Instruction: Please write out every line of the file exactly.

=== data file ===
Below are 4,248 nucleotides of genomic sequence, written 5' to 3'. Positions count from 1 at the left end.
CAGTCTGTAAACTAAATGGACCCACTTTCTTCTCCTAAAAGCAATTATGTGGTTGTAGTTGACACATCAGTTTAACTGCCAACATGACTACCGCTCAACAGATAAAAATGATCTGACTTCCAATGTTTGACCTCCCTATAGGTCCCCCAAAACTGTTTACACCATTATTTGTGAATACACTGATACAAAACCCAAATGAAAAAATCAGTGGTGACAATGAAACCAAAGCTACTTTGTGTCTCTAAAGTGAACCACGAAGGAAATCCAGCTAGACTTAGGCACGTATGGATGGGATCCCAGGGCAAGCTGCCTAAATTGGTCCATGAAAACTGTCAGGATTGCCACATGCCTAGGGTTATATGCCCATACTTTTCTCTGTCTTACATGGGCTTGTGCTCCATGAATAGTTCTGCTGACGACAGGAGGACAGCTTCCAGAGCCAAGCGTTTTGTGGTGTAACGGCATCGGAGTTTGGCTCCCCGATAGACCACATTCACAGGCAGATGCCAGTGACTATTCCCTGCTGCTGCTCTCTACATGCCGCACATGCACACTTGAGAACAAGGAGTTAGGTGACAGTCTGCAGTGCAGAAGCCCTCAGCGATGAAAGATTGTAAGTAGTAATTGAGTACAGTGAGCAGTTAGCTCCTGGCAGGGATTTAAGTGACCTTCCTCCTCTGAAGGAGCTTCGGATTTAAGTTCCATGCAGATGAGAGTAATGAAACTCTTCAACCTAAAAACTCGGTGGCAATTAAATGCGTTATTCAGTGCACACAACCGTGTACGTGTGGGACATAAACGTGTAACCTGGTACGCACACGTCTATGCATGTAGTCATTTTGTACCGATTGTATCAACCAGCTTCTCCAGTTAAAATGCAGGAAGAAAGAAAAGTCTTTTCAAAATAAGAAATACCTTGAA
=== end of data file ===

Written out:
Below are 4,248 nucleotides of genomic sequence, written 5' to 3'. Positions count from 1 at the left end.
CAGTCTGTAAACTAAATGGACCCACTTTCTTCTCCTAAAAGCAATTATGTGGTTGTAGTTGACACATCAGTTTAACTGCCAACATGACTACCGCTCAACAGATAAAAATGATCTGACTTCCAATGTTTGACCTCCCTATAGGTCCCCCAAAACTGTTTACACCATTATTTGTGAATACACTGATACAAAACCCAAATGAAAAAATCAGTGGTGACAATGAAACCAAAGCTACTTTGTGTCTCTAAAGTGAACCACGAAGGAAATCCAGCTAGACTTAGGCACGTATGGATGGGATCCCAGGGCAAGCTGCCTAAATTGGTCCATGAAAACTGTCAGGATTGCCACATGCCTAGGGTTATATGCCCATACTTTTCTCTGTCTTACATGGGCTTGTGCTCCATGAATAGTTCTGCTGACGACAGGAGGACAGCTTCCAGAGCCAAGCGTTTTGTGGTGTAACGGCATCGGAGTTTGGCTCCCCGATAGACCACATTCACAGGCAGATGCCAGTGACTATTCCCTGCTGCTGCTCTCTACATGCCGCACATGCACACTTGAGAACAAGGAGTTAGGTGACAGTCTGCAGTGCAGAAGCCCTCAGCGATGAAAGATTGTAAGTAGTAATTGAGTACAGTGAGCAGTTAGCTCCTGGCAGGGATTTAAGTGACCTTCCTCCTCTGAAGGAGCTTCGGATTTAAGTTCCATGCAGATGAGAGTAATGAAACTCTTCAACCTAAAAACTCGGTGGCAATTAAATGCGTTATTCAGTGCACACAACCGTGTACGTGTGGGACATAAACGTGTAACCTGGTACGCACACGTCTATGCATGTAGTCATTTTGTACCGATTGTATCAACCAGCTTCTCCAGTTAAAATGCAGGAAGAAAGAAAAGTCTTTTCAAAATAAGAAATACCTTGAA